We love feedback and part of my job at O’Connor is to meet with families we have recently served to collect their responses, experiences & stories of their time with us.
I love asking the question,
“So, why O’Connor?”
Many families have had a previous experience with us and we are who they trust. Some chose us because of what I call “The Six Degrees of O’Connor” – their kids went to school with one of the O’Connor children or grandchildren, or they know Joe & Jane O’Connor from church, their community or other organizations. Other people I sit with mention driving by for years and knowing this is where they would come when they needed a mortuary.
Recently there has been a trend on an answer that makes me so proud. “Out of the three mortuaries we interviewed, O’Connor was the only one who asked about our loved one.”
Isn’t that sad? If we aren’t in this business to connect with others and care about the loss that has been suffered, we shouldn’t be doing this.
I’ve found that most of the people calling the mortuary for the first time have a need to talk through what has just happened to them, what they’ve just lost. While they may call with the goal of obtaining the cost for our services, once they are treated with kindness and compassion – and not as a transaction – they are able to talk about what really matters. Once the conversation moves into their life and that of the dear one they have lost, I’ve noticed a marked relaxation in the voice on the other end of the line, they are connecting with me, I am a person, not the credit card machine they talked to at the other place.
This idea of connection and kindness translates into any interaction. I recently decided to try a new dry cleaner. I first walked in and saw the racks were full of clothes – this indicated to me they have many satisfied clients and I quickly learned why this is the case. The owner, Jenny, is the sweetest lady and was concerned that one of my suits still had the tags on it. “Have you tried this on? It’s okay?” She showed concern over removing tags until she knew I was pleased with my purchase. Her concern for her clients is what has brings her so much repeat business. We are people to her, not a transaction.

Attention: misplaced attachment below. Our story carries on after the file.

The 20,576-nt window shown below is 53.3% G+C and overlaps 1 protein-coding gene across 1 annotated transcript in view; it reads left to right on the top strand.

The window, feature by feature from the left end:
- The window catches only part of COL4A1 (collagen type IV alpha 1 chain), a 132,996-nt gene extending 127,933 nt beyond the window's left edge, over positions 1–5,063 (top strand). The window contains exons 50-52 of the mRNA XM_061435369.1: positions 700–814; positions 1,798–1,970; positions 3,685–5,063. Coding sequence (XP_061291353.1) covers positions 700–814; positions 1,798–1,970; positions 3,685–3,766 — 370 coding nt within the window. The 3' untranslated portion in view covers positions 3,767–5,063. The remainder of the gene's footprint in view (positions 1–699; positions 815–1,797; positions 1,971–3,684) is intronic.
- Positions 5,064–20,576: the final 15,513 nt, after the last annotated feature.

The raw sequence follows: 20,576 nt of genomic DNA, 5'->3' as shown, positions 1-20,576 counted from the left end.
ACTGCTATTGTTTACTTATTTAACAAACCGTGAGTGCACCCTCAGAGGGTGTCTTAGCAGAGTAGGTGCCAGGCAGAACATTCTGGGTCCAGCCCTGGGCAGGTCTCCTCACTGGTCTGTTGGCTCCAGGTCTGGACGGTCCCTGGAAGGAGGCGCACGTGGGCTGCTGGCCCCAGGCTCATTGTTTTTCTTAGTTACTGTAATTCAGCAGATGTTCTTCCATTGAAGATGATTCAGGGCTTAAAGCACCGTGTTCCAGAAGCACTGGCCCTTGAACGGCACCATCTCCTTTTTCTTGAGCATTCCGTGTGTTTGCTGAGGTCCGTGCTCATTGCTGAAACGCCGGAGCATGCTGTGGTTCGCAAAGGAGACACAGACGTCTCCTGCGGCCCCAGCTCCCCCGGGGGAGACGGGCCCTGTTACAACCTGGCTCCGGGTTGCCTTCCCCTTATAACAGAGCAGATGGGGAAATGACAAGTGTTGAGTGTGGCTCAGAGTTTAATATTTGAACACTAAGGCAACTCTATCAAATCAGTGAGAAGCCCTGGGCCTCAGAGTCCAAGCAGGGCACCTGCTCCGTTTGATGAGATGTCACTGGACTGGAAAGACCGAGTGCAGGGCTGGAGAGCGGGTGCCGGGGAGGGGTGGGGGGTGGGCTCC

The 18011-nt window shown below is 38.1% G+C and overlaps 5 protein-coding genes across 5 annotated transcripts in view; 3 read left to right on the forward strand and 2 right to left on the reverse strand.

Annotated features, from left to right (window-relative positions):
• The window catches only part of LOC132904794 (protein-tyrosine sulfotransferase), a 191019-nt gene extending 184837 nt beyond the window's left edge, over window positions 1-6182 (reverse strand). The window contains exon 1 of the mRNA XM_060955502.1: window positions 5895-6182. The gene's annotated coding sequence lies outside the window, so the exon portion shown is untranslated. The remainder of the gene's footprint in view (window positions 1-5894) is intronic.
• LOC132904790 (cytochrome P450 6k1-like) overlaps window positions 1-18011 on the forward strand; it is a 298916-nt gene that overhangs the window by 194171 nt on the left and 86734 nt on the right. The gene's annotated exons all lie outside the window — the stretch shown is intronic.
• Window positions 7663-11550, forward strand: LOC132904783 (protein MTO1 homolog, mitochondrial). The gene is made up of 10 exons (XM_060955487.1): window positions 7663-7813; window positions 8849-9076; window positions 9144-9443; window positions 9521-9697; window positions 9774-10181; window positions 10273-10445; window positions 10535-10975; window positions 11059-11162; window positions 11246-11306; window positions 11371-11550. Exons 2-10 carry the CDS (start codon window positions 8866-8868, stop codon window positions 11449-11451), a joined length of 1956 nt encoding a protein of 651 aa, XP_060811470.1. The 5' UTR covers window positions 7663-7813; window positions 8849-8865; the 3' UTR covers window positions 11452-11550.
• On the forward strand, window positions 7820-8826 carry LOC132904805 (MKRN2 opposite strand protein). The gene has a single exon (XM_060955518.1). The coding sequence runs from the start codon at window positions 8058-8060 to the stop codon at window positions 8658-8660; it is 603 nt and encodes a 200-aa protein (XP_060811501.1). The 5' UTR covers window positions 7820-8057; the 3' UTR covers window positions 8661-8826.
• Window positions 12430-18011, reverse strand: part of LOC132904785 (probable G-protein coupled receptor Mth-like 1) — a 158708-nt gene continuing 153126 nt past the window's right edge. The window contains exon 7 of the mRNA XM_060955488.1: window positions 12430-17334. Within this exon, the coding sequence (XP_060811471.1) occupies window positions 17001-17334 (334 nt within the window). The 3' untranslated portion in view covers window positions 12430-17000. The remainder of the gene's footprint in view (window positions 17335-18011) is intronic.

When I moved to Aliso Viejo several months ago, I had to find a kennel to board my dogs for a few days during the moving process. I went and toured a facility called Pet Suites. I was not only impressed by how clean it was, but by the active interest they took in my dogs from the start.
Now Pet Suites is the only place I would take Max and Bella for boarding or a day of “doggie daycare”. They call my dogs the “Bristol Kids” when they come in and at the end of the day when I pick them up I get a full report on how they played, if they didn’t act quite right or if Max had to be pulled out for bad behavior.
They have made a connection by treating my dogs as if they are part of their family.
We are not just a transaction to them.
Treating people with kindness should always be our highest goal. It is the lasting impression I want anyone calling O’Connor to have. Another proud moment for me when meeting with families is when they say “Everyone here is just so nice.” Those are lasting memories they take away.
|| what do you think?
Can you remember a time you were treated as a credit card instead of a person?
Have you stopped using a business you relied on for years after realizing they no longer made an effort to maintain a connection?
Has your family been served by O’Connor Mortuary? Please share your stories of who left a lasting impression on you.